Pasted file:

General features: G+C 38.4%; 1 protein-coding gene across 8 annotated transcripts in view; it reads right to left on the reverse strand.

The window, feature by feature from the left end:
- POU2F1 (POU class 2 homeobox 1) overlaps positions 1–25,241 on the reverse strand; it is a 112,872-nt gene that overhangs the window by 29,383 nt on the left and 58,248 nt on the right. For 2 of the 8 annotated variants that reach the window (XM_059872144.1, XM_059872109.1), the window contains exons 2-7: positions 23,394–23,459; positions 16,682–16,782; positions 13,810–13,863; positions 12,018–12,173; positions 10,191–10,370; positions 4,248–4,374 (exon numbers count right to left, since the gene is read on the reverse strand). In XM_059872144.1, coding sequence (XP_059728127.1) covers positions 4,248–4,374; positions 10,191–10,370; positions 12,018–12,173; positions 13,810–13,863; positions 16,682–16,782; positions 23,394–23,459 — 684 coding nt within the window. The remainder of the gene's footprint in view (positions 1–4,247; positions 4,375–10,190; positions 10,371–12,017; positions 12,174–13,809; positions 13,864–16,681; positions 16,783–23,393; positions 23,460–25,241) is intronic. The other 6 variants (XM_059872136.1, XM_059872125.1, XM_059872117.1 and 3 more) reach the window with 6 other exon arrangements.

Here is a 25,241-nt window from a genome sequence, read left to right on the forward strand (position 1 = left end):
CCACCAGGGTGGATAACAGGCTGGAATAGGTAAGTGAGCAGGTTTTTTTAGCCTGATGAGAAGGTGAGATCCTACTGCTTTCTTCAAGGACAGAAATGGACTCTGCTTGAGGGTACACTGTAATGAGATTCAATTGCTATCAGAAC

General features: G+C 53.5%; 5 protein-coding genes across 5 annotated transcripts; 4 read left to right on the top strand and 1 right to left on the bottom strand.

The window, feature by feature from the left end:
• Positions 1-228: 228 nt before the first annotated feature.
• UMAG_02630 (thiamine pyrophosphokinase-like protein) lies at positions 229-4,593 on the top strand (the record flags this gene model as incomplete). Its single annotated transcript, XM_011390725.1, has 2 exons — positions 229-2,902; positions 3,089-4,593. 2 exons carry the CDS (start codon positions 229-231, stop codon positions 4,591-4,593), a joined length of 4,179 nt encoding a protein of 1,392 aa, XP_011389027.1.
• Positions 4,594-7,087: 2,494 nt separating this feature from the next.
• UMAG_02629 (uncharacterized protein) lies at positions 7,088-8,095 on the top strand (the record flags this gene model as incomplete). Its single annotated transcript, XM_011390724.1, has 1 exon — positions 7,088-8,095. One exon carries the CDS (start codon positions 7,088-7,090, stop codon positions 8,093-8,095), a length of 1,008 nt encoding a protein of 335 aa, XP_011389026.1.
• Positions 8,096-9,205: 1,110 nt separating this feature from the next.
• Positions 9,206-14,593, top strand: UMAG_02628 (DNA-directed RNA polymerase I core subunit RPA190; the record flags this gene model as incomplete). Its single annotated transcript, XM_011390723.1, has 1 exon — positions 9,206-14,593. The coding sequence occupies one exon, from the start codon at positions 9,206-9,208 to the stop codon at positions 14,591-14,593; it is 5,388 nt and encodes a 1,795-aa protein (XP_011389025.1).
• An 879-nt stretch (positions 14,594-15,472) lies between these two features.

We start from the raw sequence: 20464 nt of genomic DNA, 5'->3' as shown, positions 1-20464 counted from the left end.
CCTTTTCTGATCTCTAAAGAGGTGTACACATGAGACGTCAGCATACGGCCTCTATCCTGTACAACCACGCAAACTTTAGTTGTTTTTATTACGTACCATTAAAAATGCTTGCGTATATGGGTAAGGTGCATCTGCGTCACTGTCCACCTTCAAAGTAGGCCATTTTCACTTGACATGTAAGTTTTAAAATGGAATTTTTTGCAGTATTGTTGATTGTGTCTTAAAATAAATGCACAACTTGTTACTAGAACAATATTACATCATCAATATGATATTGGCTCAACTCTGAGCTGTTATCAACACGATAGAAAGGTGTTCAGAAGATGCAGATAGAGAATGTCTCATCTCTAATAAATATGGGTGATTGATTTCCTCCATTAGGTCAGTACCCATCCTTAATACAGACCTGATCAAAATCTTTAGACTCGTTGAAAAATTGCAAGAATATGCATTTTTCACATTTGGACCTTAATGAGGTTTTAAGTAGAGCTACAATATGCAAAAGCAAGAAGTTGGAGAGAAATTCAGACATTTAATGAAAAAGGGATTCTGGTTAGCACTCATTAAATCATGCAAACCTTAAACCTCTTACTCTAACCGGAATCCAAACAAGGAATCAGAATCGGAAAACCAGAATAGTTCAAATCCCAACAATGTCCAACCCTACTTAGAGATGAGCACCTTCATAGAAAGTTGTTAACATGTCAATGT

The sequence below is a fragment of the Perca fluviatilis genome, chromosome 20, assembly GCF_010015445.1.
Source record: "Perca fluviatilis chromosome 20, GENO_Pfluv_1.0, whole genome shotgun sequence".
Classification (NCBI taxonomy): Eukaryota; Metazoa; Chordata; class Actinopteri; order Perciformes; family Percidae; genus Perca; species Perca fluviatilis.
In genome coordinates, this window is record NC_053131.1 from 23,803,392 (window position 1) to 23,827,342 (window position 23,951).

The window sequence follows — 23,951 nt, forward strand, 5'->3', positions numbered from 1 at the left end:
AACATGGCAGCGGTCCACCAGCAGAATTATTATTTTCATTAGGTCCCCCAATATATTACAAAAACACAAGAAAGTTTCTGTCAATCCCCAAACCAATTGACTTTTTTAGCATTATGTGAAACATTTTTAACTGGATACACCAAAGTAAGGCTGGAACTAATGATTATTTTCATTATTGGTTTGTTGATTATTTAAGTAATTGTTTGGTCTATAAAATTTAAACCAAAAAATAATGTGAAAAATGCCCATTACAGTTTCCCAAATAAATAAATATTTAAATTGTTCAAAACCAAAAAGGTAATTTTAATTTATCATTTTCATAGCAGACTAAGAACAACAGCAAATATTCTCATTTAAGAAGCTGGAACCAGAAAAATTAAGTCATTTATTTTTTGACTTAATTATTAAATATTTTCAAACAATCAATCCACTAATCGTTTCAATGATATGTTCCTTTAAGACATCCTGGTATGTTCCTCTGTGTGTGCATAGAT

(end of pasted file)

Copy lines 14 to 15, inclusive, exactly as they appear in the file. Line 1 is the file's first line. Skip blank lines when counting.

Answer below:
• An 879-nt stretch (positions 14,594-15,472) lies between these two features.

We start from the raw sequence: 20464 nt of genomic DNA, 5'->3' as shown, positions 1-20464 counted from the left end.